Thus, the only way to ensure that your stepchildren inherit exactly as much as you feel they should is to properly execute a well-drafted will. A will allows your property and assets to be distributed according to your personal wishes, not the state’s predetermined guidelines. Therefore, to be sure your stepchildren and your biological children are taken care of according to your wishes after your passing, we highly recommend contacting an attorney to discuss estate planning.

When is my court date?

Occasionally, we have clients who simply forget what day they have to go to court.  They call us, frantically wondering about the date.  We will gladly inform our clients when they need to be in court, but luckily, the state of North Carolina has a very handy calendaring system readily available to the public.

On the North Carolina Courts page, you can follow the link on the right column for “Court Calendars” to access statewide court dockets. Since the site can sometimes be difficult to navigate, we would be more than happy to give you a little guide that will make you a pro in no time.

Once on the Court Calendars page, just follow these simple steps.

1. Click “Court Calendars” on the left column.
2. To search your name (if you know the county in which you must appear), click “District and Superior Court Query” on the left side.
3. Select the appropriate county.
4. Select whether you are to appear in district court, superior court, or both. Generally, if you’ve been charged with a misdemeanor, you will appear in district court, while felonies are heard in superior court.
5. Enter your last name followed by a comma and the first letter (or letters) of your first name. Do not put a space after the comma or the system will not work.
6. Push “Submit Query.”

The results page will give you quite a bit of information. First you will see your name, followed by your date of birth, your court date, the court room in which you are to appear, and finally, the case number. Clicking on the case number will take you to a screen which specifies the charge.

We hope this guide will help you better navigate the sometimes cumbersome North Carolina Courts calendar search system. If you still have trouble, just give us a call or an email, and we’ll be glad to help you figure out when you need to be in court.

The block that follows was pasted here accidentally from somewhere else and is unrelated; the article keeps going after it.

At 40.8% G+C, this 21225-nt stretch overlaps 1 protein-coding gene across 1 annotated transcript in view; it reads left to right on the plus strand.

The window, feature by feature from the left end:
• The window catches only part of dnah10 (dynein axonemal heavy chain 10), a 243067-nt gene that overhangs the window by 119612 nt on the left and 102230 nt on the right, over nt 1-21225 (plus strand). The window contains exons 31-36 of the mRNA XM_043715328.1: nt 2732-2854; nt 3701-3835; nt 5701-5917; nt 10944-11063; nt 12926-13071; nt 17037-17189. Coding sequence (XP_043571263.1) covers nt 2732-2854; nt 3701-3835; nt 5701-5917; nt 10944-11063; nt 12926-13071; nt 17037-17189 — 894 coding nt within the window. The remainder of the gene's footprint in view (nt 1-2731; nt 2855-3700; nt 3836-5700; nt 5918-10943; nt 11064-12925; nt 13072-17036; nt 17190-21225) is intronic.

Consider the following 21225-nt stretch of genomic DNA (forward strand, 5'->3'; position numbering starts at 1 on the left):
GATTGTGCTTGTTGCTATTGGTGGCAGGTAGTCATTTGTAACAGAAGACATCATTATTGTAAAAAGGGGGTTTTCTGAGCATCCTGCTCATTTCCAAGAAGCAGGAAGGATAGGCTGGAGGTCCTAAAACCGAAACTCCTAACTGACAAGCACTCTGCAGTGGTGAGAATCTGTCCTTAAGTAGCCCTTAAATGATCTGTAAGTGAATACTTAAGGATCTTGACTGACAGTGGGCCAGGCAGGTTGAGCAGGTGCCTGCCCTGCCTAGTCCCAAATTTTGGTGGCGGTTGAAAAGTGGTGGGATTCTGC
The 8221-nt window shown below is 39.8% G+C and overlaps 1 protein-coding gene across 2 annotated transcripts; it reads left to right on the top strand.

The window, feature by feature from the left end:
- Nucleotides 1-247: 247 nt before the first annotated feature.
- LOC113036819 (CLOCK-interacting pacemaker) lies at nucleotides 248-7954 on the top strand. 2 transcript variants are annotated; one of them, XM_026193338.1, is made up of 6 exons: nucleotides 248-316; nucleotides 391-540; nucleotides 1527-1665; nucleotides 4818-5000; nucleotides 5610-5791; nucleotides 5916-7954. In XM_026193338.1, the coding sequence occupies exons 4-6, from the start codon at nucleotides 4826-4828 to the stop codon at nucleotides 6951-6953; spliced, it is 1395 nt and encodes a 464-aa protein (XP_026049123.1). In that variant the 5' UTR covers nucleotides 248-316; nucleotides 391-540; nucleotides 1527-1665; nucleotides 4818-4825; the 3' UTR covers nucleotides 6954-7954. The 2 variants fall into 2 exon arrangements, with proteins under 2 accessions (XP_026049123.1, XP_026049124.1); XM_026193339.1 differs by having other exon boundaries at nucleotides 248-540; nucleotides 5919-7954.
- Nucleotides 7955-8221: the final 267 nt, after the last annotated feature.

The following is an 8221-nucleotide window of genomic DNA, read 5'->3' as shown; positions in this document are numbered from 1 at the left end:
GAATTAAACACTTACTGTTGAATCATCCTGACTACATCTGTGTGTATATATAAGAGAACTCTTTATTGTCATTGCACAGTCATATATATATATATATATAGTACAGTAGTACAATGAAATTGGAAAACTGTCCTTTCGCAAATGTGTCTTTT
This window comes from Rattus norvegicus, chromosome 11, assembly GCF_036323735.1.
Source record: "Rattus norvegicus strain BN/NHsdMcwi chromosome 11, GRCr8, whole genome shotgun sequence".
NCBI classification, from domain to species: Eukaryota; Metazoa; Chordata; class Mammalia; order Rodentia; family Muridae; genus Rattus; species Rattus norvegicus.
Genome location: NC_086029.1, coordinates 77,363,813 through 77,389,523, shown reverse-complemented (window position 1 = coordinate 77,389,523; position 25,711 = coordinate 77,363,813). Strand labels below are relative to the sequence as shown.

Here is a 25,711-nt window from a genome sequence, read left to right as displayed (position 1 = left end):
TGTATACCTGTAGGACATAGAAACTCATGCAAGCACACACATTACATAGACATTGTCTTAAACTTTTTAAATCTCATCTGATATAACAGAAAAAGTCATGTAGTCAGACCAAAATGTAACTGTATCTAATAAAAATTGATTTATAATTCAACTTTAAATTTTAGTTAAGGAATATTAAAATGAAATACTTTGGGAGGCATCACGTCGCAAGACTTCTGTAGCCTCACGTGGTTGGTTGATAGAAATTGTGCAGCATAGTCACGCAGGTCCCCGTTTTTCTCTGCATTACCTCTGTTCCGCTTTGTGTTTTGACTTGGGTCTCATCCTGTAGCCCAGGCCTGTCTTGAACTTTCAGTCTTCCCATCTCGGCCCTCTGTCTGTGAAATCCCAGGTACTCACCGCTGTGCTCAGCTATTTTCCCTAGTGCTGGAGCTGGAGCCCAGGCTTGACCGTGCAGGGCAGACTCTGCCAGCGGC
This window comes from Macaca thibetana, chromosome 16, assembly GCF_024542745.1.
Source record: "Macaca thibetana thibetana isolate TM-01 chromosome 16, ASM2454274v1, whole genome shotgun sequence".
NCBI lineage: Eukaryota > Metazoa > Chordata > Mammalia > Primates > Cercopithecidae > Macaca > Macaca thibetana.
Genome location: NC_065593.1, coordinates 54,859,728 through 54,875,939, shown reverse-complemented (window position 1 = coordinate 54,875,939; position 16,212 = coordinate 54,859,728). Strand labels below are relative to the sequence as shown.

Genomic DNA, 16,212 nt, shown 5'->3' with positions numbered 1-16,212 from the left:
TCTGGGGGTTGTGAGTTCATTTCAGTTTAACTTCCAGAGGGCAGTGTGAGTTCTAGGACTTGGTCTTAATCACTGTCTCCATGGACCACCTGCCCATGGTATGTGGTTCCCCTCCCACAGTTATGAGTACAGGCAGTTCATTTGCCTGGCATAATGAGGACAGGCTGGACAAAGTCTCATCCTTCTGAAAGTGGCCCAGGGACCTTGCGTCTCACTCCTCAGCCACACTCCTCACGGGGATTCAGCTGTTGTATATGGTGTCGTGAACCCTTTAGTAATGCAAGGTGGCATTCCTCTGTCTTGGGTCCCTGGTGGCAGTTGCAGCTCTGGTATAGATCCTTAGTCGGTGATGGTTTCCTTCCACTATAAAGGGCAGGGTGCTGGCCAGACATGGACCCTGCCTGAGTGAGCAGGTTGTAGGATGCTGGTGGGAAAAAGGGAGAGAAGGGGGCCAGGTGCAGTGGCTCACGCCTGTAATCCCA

Fill-in-the-Blank Legal Docs

By now, we’ve all no doubt seen Robert Shapiro telling us he created LegalZoom to provide high quality legal services at bargain prices. A will for $69, an LLC for $99, a divorce for $299—almost everyone can afford to hire O.J.’s high-profile lawyer, right? Well, no. Not really. When you type in your credit card information and fill in the text boxes to create whatever document you may be purchasing, you aren’t hiring an attorney; rather, you are making a purchase from an online legal documentation service, and this is a very important distinction to make.

In broad terms, a legal documentation service cannot provide the advice, counsel, and personalized service an attorney will dedicate to you. Why? Legal documentation services are simply not allowed to do so. Although such services may be founded by famous (and very skilled) attorneys, they are not law firms, and they are simply not permitted to give legal advice. Only licensed attorneys may do that. In fact, the very first paragraph of LegalZoom’s disclaimer notes that LegalZoom is 1) not a law firm, 2) not your attorney, and 3) not a substitute for the advice of an attorney.

While such services may suffice for a very small minority of individuals whose lives fit the molds necessitated by fill-in-the-blank documents, for many of us, such forms may not be appropriate. Although the conceit of “hiring” someone as adept as Robert Shapiro for such a bargain price is extremely alluring to most, one must remember two adages that ring true more often than not: 1) if something seems too good to be true, it probably is; and 2) you get what you pay for. In this case, while it may seem like you are hiring a great lawyer for a rock-bottom price, the fact remains that you are not. You are simply purchasing a discount document that’s had your information inserted in the appropriate places. And that’s the sum total of your purchase. Your money paid for a piece of paper without any personalized advice, counsel, or attention—services only an attorney is allowed to provide.

Thus, when you consider planning for your future, we highly recommend you seek the advice and counsel of an attorney. Your life and your loved ones are way too important to entrust to fill-in-the-blank legal documents from companies that readily admit they are no substitute for an attorney.

Our very first blog post